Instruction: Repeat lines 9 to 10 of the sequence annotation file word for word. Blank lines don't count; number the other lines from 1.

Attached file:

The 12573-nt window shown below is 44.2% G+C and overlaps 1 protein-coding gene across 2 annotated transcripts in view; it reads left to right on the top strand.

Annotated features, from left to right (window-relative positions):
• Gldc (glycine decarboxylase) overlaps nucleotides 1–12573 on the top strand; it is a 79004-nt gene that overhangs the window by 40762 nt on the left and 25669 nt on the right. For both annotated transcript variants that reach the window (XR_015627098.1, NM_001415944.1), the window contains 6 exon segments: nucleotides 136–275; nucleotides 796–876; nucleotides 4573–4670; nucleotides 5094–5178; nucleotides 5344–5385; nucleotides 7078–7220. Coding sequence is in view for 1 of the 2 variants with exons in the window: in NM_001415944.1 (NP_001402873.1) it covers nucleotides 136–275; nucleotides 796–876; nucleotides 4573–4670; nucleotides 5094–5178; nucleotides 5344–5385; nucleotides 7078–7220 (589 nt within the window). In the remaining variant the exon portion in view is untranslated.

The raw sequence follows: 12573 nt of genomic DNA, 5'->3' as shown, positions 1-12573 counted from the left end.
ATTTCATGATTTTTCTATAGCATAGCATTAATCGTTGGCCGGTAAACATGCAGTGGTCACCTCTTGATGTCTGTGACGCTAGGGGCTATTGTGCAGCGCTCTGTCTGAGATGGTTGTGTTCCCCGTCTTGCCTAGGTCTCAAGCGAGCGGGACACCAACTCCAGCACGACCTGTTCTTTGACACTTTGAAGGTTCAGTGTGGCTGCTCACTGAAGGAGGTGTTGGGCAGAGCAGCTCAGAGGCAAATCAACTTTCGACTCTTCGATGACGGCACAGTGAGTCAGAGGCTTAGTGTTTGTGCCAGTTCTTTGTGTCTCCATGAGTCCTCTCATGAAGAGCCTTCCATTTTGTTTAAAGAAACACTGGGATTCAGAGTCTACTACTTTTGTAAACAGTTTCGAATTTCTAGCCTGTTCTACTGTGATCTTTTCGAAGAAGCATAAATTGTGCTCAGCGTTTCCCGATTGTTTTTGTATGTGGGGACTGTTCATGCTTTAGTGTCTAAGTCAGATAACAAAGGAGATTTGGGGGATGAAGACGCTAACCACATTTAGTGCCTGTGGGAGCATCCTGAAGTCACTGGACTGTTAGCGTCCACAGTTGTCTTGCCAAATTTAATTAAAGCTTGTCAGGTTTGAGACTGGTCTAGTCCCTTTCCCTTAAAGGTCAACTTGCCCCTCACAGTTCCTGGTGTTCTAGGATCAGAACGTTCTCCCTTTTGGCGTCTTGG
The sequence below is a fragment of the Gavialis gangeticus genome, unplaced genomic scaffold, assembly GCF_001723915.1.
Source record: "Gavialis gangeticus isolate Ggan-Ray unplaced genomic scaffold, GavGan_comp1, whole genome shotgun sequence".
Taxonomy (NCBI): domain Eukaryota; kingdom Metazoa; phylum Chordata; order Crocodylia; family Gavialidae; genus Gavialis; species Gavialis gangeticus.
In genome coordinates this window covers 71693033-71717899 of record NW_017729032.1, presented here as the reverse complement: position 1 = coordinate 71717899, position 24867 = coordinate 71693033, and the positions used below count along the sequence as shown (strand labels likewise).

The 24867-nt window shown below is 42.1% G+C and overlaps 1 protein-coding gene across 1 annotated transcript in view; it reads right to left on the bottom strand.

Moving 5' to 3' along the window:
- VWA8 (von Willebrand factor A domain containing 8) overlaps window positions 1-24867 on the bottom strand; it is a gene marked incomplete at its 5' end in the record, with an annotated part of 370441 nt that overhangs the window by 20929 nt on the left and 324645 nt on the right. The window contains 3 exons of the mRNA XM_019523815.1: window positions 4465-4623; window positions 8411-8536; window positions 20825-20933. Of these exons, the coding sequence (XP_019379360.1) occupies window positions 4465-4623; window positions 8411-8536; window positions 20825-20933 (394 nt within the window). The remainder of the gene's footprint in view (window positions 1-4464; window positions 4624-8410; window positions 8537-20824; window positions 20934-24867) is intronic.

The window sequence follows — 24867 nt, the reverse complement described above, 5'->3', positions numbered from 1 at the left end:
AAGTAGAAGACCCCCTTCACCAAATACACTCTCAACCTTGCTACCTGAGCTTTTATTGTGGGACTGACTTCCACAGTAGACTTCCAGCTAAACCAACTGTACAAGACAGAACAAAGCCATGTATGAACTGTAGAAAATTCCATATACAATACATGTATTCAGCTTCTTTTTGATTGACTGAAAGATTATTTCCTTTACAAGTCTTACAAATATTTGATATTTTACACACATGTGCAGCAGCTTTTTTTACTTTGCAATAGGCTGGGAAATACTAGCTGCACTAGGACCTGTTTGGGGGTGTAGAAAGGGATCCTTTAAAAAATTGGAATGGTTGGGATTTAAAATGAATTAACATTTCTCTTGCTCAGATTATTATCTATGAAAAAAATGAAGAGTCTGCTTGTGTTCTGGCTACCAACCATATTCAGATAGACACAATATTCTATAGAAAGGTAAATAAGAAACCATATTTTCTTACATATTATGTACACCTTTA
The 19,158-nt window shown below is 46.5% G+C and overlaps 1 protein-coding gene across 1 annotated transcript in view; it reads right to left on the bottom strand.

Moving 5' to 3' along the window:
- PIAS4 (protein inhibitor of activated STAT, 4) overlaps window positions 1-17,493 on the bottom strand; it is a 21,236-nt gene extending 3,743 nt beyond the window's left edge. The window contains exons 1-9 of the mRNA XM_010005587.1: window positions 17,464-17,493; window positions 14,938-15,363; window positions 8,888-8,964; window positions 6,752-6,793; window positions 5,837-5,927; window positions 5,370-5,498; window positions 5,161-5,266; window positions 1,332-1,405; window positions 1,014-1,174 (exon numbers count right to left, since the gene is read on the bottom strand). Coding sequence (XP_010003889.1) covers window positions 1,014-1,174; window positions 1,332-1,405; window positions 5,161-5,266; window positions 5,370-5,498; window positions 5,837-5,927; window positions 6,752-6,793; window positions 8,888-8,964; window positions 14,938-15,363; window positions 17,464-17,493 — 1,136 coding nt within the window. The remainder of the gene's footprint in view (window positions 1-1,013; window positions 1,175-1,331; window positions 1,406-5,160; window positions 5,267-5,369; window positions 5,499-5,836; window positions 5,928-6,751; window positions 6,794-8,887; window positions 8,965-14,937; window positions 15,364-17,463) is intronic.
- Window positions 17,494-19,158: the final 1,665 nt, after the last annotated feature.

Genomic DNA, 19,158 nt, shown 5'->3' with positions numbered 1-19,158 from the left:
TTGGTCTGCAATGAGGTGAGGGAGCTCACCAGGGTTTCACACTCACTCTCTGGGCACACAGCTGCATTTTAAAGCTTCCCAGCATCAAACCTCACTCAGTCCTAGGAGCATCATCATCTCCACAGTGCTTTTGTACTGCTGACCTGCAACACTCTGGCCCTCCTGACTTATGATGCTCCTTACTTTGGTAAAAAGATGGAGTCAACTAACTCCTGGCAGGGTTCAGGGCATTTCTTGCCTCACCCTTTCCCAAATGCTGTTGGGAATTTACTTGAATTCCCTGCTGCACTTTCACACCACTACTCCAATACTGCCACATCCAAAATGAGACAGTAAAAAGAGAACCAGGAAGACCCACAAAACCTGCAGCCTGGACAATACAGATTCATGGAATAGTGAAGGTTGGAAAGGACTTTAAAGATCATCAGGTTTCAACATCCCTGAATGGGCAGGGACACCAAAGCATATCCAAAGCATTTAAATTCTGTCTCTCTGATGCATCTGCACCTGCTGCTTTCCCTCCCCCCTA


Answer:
In genome coordinates this window covers 71693033-71717899 of record NW_017729032.1, presented here as the reverse complement: position 1 = coordinate 71717899, position 24867 = coordinate 71693033, and the positions used below count along the sequence as shown (strand labels likewise).

The 24867-nt window shown below is 42.1% G+C and overlaps 1 protein-coding gene across 1 annotated transcript in view; it reads right to left on the bottom strand.